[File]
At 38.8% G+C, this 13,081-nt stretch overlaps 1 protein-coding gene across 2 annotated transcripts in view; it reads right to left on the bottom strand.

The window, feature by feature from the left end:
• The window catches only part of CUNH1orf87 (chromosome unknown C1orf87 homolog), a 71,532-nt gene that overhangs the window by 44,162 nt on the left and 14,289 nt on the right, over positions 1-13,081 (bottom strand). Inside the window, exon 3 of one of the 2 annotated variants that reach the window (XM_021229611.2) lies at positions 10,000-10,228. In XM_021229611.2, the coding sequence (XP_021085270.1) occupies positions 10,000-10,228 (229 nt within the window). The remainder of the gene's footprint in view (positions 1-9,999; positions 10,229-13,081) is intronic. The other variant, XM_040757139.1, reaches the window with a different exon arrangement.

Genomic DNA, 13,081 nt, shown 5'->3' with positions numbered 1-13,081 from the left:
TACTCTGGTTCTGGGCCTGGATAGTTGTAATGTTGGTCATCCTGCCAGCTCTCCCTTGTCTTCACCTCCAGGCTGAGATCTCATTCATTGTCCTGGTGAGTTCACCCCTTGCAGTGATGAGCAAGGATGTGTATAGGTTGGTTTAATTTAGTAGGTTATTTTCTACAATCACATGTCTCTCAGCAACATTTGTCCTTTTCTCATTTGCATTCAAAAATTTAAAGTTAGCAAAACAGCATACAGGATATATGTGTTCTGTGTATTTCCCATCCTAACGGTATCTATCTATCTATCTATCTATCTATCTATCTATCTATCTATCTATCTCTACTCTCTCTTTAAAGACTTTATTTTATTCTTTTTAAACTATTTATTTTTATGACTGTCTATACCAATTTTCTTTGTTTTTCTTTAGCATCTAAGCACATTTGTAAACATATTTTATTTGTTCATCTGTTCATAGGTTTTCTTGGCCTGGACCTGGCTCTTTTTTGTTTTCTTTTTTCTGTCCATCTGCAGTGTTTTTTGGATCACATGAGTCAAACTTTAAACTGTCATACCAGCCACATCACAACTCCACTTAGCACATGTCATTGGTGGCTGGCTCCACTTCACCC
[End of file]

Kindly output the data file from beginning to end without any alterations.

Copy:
At 38.8% G+C, this 13,081-nt stretch overlaps 1 protein-coding gene across 2 annotated transcripts in view; it reads right to left on the bottom strand.

The window, feature by feature from the left end:
• The window catches only part of CUNH1orf87 (chromosome unknown C1orf87 homolog), a 71,532-nt gene that overhangs the window by 44,162 nt on the left and 14,289 nt on the right, over positions 1-13,081 (bottom strand). Inside the window, exon 3 of one of the 2 annotated variants that reach the window (XM_021229611.2) lies at positions 10,000-10,228. In XM_021229611.2, the coding sequence (XP_021085270.1) occupies positions 10,000-10,228 (229 nt within the window). The remainder of the gene's footprint in view (positions 1-9,999; positions 10,229-13,081) is intronic. The other variant, XM_040757139.1, reaches the window with a different exon arrangement.

Genomic DNA, 13,081 nt, shown 5'->3' with positions numbered 1-13,081 from the left:
TACTCTGGTTCTGGGCCTGGATAGTTGTAATGTTGGTCATCCTGCCAGCTCTCCCTTGTCTTCACCTCCAGGCTGAGATCTCATTCATTGTCCTGGTGAGTTCACCCCTTGCAGTGATGAGCAAGGATGTGTATAGGTTGGTTTAATTTAGTAGGTTATTTTCTACAATCACATGTCTCTCAGCAACATTTGTCCTTTTCTCATTTGCATTCAAAAATTTAAAGTTAGCAAAACAGCATACAGGATATATGTGTTCTGTGTATTTCCCATCCTAACGGTATCTATCTATCTATCTATCTATCTATCTATCTATCTATCTATCTATCTCTACTCTCTCTTTAAAGACTTTATTTTATTCTTTTTAAACTATTTATTTTTATGACTGTCTATACCAATTTTCTTTGTTTTTCTTTAGCATCTAAGCACATTTGTAAACATATTTTATTTGTTCATCTGTTCATAGGTTTTCTTGGCCTGGACCTGGCTCTTTTTTGTTTTCTTTTTTCTGTCCATCTGCAGTGTTTTTTGGATCACATGAGTCAAACTTTAAACTGTCATACCAGCCACATCACAACTCCACTTAGCACATGTCATTGGTGGCTGGCTCCACTTCACCC